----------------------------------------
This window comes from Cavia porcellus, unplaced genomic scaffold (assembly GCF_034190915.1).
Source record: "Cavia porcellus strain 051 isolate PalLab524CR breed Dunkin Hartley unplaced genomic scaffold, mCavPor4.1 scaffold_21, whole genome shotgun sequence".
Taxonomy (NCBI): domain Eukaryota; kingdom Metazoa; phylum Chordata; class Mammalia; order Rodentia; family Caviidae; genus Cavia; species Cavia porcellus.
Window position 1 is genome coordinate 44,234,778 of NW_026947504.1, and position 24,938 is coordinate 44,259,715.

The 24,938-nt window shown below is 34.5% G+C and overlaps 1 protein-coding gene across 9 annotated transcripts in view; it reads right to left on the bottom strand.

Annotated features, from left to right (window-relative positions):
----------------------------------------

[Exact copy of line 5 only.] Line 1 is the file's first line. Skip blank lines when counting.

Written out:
The 24,938-nt window shown below is 34.5% G+C and overlaps 1 protein-coding gene across 9 annotated transcripts in view; it reads right to left on the bottom strand.